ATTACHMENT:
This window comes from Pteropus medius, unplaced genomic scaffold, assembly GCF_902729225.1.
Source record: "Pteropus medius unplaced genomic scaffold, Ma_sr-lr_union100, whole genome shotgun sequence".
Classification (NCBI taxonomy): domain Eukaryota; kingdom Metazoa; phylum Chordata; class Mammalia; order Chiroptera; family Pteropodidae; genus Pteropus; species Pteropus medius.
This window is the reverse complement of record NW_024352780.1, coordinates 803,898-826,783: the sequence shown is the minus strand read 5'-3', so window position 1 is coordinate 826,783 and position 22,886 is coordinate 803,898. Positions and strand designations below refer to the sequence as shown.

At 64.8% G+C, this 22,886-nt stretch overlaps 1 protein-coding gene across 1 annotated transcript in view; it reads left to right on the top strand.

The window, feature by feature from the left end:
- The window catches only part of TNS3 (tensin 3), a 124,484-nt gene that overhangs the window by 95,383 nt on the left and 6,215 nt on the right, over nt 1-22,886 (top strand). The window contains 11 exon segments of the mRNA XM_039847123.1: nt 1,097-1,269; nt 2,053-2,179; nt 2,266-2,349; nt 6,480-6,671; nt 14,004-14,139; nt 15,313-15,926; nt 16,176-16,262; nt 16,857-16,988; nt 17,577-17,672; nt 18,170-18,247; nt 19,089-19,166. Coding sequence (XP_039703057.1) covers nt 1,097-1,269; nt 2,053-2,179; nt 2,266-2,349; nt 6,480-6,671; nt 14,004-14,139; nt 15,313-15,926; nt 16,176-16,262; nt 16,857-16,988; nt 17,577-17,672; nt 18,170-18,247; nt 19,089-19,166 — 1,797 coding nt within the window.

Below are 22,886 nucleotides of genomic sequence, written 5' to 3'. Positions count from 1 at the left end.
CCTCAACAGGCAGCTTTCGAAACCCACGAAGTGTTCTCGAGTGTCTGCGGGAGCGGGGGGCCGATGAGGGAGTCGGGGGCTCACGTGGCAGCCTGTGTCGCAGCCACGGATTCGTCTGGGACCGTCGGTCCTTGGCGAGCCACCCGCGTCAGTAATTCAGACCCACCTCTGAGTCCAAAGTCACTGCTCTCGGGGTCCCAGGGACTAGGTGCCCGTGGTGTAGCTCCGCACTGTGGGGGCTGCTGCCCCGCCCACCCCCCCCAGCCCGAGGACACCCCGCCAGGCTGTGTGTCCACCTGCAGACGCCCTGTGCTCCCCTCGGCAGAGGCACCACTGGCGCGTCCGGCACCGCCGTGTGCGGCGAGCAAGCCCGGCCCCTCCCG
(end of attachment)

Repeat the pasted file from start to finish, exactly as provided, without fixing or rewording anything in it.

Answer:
This window comes from Pteropus medius, unplaced genomic scaffold, assembly GCF_902729225.1.
Source record: "Pteropus medius unplaced genomic scaffold, Ma_sr-lr_union100, whole genome shotgun sequence".
Classification (NCBI taxonomy): domain Eukaryota; kingdom Metazoa; phylum Chordata; class Mammalia; order Chiroptera; family Pteropodidae; genus Pteropus; species Pteropus medius.
This window is the reverse complement of record NW_024352780.1, coordinates 803,898-826,783: the sequence shown is the minus strand read 5'-3', so window position 1 is coordinate 826,783 and position 22,886 is coordinate 803,898. Positions and strand designations below refer to the sequence as shown.

At 64.8% G+C, this 22,886-nt stretch overlaps 1 protein-coding gene across 1 annotated transcript in view; it reads left to right on the top strand.

The window, feature by feature from the left end:
- The window catches only part of TNS3 (tensin 3), a 124,484-nt gene that overhangs the window by 95,383 nt on the left and 6,215 nt on the right, over nt 1-22,886 (top strand). The window contains 11 exon segments of the mRNA XM_039847123.1: nt 1,097-1,269; nt 2,053-2,179; nt 2,266-2,349; nt 6,480-6,671; nt 14,004-14,139; nt 15,313-15,926; nt 16,176-16,262; nt 16,857-16,988; nt 17,577-17,672; nt 18,170-18,247; nt 19,089-19,166. Coding sequence (XP_039703057.1) covers nt 1,097-1,269; nt 2,053-2,179; nt 2,266-2,349; nt 6,480-6,671; nt 14,004-14,139; nt 15,313-15,926; nt 16,176-16,262; nt 16,857-16,988; nt 17,577-17,672; nt 18,170-18,247; nt 19,089-19,166 — 1,797 coding nt within the window.

Below are 22,886 nucleotides of genomic sequence, written 5' to 3'. Positions count from 1 at the left end.
CCTCAACAGGCAGCTTTCGAAACCCACGAAGTGTTCTCGAGTGTCTGCGGGAGCGGGGGGCCGATGAGGGAGTCGGGGGCTCACGTGGCAGCCTGTGTCGCAGCCACGGATTCGTCTGGGACCGTCGGTCCTTGGCGAGCCACCCGCGTCAGTAATTCAGACCCACCTCTGAGTCCAAAGTCACTGCTCTCGGGGTCCCAGGGACTAGGTGCCCGTGGTGTAGCTCCGCACTGTGGGGGCTGCTGCCCCGCCCACCCCCCCCAGCCCGAGGACACCCCGCCAGGCTGTGTGTCCACCTGCAGACGCCCTGTGCTCCCCTCGGCAGAGGCACCACTGGCGCGTCCGGCACCGCCGTGTGCGGCGAGCAAGCCCGGCCCCTCCCG